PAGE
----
McKinnon’s Irish Pub, Hartford,
(860) 524-8174 (mckinnonsirishpub.com)
Have a hankering for a pint and some Guinness lamb stew? Head straight to McKinnon’s, a quintessential Irish pub offering live entertainment (the weekly Irish jam sessions are a hit), drink specials and, naturally, great food and beer. Even cooler, it’s housed in a brownstone building constructed in 1861 to house the Charter Oak Bank and features the original bank vault (now home to McKinnon’s kitchen), complete with two massive doors and encased in 18 inches of concrete and rebar.
Hartford, (860) 527-5151 (hartfordstage.org)
New artistic director Darko Tresnjak has some terrific credentials—he was the AD of San Diego’s Old Globe Shakespeare Festival 2004-09 and has worked with Boston’s Huntington Theatre Company (as director in residence), the Joseph Papp Public Theater, Williamstown Theatre Festival and Los Angeles Opera. He’ll still have to stay on his toes to match the legacy of Hartford Stage’s Mark Lamos and the just-departed Michael Wilson, largely responsible for the theater’s record of eight plays transferred to Broadway, 11 to off Broadway and 55 world or American premieres—not to mention sterling productions of classics by Shakespeare, Molière, Tennessee Williams and Edward Albee. For now, we’re especially looking forward to this season’s Water by the Spoonful, a new drama by Pulitzer finalist and Tony winner Quiara Alegría Hudes (In the Heights).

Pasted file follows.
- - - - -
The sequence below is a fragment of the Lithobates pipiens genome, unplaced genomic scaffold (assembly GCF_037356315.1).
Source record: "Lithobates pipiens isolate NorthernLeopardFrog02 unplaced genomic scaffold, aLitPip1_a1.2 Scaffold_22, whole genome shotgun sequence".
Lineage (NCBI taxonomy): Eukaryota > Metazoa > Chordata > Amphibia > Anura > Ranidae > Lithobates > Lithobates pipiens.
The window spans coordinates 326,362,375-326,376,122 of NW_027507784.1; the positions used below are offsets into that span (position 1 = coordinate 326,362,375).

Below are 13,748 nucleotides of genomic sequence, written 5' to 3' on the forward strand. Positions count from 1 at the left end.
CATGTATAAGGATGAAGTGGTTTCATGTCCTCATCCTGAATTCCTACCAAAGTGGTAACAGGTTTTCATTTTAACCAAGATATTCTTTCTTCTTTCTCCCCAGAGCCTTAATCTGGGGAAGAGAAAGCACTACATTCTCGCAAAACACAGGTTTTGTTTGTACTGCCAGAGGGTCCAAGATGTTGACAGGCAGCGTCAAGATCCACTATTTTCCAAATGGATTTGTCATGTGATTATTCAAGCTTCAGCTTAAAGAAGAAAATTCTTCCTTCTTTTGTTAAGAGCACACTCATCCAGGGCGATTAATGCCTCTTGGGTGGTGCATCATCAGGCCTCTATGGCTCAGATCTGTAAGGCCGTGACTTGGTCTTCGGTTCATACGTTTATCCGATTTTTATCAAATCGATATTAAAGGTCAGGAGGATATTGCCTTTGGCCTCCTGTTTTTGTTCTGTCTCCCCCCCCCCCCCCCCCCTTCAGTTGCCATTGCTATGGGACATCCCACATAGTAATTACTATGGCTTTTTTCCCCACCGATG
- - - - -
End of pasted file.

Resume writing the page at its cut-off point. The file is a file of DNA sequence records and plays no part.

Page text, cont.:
(860) 297-CINE (cinestudio.org)
In 1969, when a group of Trinity College students tacked up bedsheets in the basement of the Clement Chemistry Building to begin screening movies for other campus cinephiles, no one thought the initiative would last beyond semester’s end. What’s best about Cinestudio is not how sophisticated its operation has become—beginning with a permanent location in Clement, the addition of a beautiful Austrian shade curtain, eventual state-of-the-art (70 mm) film projection and sound, etc.—but how little its grassroots “labor of love” character has changed. Two of its student founders (James Hanley and Peter McMorris) still oversee the theater’s daily operations, along with a staff of 50 student and community volunteers. And the schedule remains both remarkably innovative—veering from mainstream/forgotten classics and indies to foreign films, animé and exclusive screenings—and stunningly astute.